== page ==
Find a way to fit SLDL’s in. Drop conv deads if you have to.

GHR don’t need a machine. I tuck my feet under the couch and put some plates on it to hold it down.

These are the only exercises necessary. Why you are doing several squat variations in a single workout is beyond me.

Also, this might sound dumb to some, but when doing lunges, I find if I push up using my heel it puts alot more emphasis on the hamstring.

Thanks for the advice everyone. Much appreciated.

DoubleDuce I don’t believe I am complaining about how hard compound movements are. In fact, due to working out in a home gym nearly all my training is done on heavy compound movements. What I was trying to say is there comes a point in a workout where too many heavy, compound exercises becomes too difficult, and quality will begin to decline. I like to keep the quality of heavy exercises at a higher level rather than doing them for the sake of doing them.

I gave up on Good mornings because I always feel it only in my lower back. I don’t know if I am doing them incorrectly, or if my lower back is a weak link or what. I’ll try them again and figure things out if you guys feel they are a very beneficial exercise. Like I said I used to do natural GHR’s, and thanks to your and everyone else’s advice, I will start doing them again in my rack the way you described.

Thanks again everyone.

I’ve never been able to work up heavy enough with single leg deads to get much out of them, and I have excellent balance, so I’m not sure how people are getting to any kind of load with these. What worked for me was switching my squatting to wider stance box squats off a foam pad. These hit my hamstrings a lot better and through a useful ROM.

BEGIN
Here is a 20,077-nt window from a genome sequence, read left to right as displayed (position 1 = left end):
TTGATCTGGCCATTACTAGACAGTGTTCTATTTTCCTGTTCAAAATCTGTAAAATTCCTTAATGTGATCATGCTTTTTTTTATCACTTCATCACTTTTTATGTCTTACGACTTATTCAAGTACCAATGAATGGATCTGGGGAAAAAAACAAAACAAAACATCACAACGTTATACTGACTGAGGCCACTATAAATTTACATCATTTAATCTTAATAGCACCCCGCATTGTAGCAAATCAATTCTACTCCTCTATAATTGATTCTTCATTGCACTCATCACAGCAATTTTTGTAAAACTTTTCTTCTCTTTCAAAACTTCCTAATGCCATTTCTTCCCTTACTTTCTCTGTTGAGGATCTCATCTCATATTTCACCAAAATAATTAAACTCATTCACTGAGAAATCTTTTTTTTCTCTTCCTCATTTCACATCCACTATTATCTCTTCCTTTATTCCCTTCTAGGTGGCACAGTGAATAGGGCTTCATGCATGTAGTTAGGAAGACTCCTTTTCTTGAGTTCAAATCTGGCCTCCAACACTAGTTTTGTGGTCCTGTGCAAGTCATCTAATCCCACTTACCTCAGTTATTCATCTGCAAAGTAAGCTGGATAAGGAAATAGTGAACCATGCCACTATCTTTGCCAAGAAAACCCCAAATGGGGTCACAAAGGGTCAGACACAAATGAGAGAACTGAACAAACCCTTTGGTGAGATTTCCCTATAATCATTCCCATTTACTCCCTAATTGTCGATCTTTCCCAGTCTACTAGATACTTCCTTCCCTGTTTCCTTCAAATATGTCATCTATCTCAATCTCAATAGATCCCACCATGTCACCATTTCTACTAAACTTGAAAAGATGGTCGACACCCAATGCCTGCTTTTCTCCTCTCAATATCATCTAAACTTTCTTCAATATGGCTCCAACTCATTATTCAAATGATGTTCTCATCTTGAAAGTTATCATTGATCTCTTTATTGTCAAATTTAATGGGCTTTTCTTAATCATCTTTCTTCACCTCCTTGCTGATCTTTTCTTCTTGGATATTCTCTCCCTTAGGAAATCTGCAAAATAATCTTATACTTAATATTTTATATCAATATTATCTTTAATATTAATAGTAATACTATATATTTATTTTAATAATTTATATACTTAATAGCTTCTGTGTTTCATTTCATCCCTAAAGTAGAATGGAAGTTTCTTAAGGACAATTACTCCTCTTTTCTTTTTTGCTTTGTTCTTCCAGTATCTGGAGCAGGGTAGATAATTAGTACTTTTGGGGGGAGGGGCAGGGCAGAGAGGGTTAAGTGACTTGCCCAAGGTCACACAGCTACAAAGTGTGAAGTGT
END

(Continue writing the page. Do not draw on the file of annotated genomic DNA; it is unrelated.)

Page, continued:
Also, try doing your good mornings from the bottom up, from the pins. If you don’t have pins, get some ratchet tie downs with strapping. I use this attached to the bottom of my platform for pin press/isometrics, and attached to the rafters for spotting and for exercises from the bottom/dead start.

If you don’t have a cable stack in your home gym, do the pull throughs with bands. I actually prefer them with bands since they get “heavier” at lockout, which is for me the easy portion of a pull through. EFS is having a sale on them right now, and Louie always has a good price on them. I use bands for a lot of exercises I couldn’t do in my home gym set up otherwise.

If I had a home gym I would be all over barbell glute bridges and barbell hip thrusts. Check out Bret Contreras’ most recent article for more info.

I recently splashed out some money on a home gym and I train my hamstrings as much as when I went to a commercial gym. The only exercise I don’t do is hamstring curls and I think they are shit anyway. I think by mixing in RDL, dumbbell RDL, natural GHR, deadlifts, good mornings etc you’ll hit the hamstrings more than enough. I just want to get some bands so I can start doing pull throughs.

RDL is probably your best option, I am sure you could fit it in somewhere. It is certainly better than neglecting your hamstrings as you don’t want an imbalance.